When we caught up with Gridpoint’s Vice President for Product Strategy, Brian Golden, he wanted to make sure it was clear they offer a lot more than storage. Gridpoint’s “Connect Series” product is a turnkey electricity management system that can be installed in light commercial or multi-unit residential buildings or at a utility substation, in order to monitor and manage electricity usage. And Gridpoint, who already counts among their customers virtually every major power utility in the USA, is one of a handful of companies who offer a suite of products to manage electrical resources more intelligently.
|Gridpoint’s 12 kWh
But Gridpoint’s “Connect Series” unit, about the size of a small refrigerator, is the only product currently available that not only helps electricity consumers and electric utilities manage energy more intelligently, each unit is also capable of storing up to 12 kWh of usable AC electricity. Gridpoint already has hundreds of these units in pilot installations throughout the USA.
With distributed sources of electricity now arriving in new, innovative forms, and capacity increasing exponentially, distributed storage is the final step necessary to completely transform our energy landscape. Wind power is intermittant, solar power peaks between 11 a.m. and 1 p.m. – but with distributed storage available, it doesn’t matter.
As Golden explained, there are several benefits to distributed storage. During power outages, stored electricity can be discharged back into the grid beyond the break in the line, maintaining reliable constant power. In markets where energy pricing is tiered, electricity can be stored during low off peak rates and discharged when rates are higher. Flattening the load by pushing power into the grid during peak hours of demand from distributed sources can relieve congestion on the grid. And, of course, distributed renewable energy sources such as wind and solar can be captured during their limited hours of collection, and utilized 24 hours per day from storage systems. Without distributed storage, new distributed sources of power cannot make nearly the same impact, and Gridpoint is the first company out there offering a product in the market, right now, that solves this challenge.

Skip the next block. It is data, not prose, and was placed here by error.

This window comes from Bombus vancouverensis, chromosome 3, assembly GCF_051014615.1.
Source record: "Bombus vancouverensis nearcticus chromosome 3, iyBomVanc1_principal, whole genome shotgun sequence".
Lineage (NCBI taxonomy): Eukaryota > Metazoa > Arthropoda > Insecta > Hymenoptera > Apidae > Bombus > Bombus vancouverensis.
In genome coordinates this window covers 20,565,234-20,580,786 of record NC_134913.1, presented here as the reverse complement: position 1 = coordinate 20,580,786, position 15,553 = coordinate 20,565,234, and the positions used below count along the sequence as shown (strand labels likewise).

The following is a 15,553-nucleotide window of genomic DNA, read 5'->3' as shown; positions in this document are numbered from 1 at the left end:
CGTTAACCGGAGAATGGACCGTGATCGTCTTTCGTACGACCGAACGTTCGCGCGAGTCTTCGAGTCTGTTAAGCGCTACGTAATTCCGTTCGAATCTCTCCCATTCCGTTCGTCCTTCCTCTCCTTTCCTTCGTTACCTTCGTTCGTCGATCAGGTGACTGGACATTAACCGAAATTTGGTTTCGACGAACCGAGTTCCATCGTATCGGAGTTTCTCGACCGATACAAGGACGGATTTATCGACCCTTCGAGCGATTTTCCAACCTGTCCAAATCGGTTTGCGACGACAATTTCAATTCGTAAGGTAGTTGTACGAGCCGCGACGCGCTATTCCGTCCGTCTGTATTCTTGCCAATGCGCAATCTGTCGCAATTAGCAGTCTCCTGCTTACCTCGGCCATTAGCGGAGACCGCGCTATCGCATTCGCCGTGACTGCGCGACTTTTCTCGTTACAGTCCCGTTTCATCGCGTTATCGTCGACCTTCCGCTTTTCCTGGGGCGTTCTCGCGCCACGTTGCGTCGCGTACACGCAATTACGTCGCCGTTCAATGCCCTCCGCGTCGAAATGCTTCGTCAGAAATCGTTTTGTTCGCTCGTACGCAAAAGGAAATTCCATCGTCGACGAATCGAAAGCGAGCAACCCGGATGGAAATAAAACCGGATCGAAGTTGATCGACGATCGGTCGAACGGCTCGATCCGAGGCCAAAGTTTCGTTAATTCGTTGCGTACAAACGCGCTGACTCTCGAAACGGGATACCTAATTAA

When I asked Golden what one of these units cost, he said they are about $10,000 to the consumer. Given the current prices of multi-family dwellings or light commercial buildings, that really doesn’t sound like very much. But as a tool to arbitrage between higher peak demand rates and lower off-peak rates, at $10,000 a pop, the unit has a fairly long payback. As a tool to flatten demand for a utility in order to prevent spot prices from spiking, however, the unit is already economical. It is also already economical for new land developments, where the storage capacity offered by Gridpoint’s products, combined with on-site sources of electricity from (for example) photovoltaics, significantly reduces the need for infrastructure to connect to the existing electrical grid – paying for itself immediately.
In any case, as Golden pointed out, we are only a few years away from batteries becoming far more economical. The lead acid batteries used in the Gridpoint units last five years, they are telecommunications grade – meaning they are sealed, extremely durable and safe – and they cost about $185 per usable kilowatt-hour of AC current. But thanks to the advances in hybrid and all-electric car design, advances in battery technology are happening fast. By the time the existing battery systems reach the end of their useful life, they will be replaced – within the same units – by batteries with price performance triple what they are today.
And as utilites move beyond the pilot scale installations of Gridpoint’s products, and begin to place orders in the thousands, the storage capacity that aggregates across the USA will match the exponential increase in capacity from intermittant renewable sources, allowing them to provide round-the-clock electricity. Perfect for charging our plug-ins while we sleep, when the sun is down and the wind has died.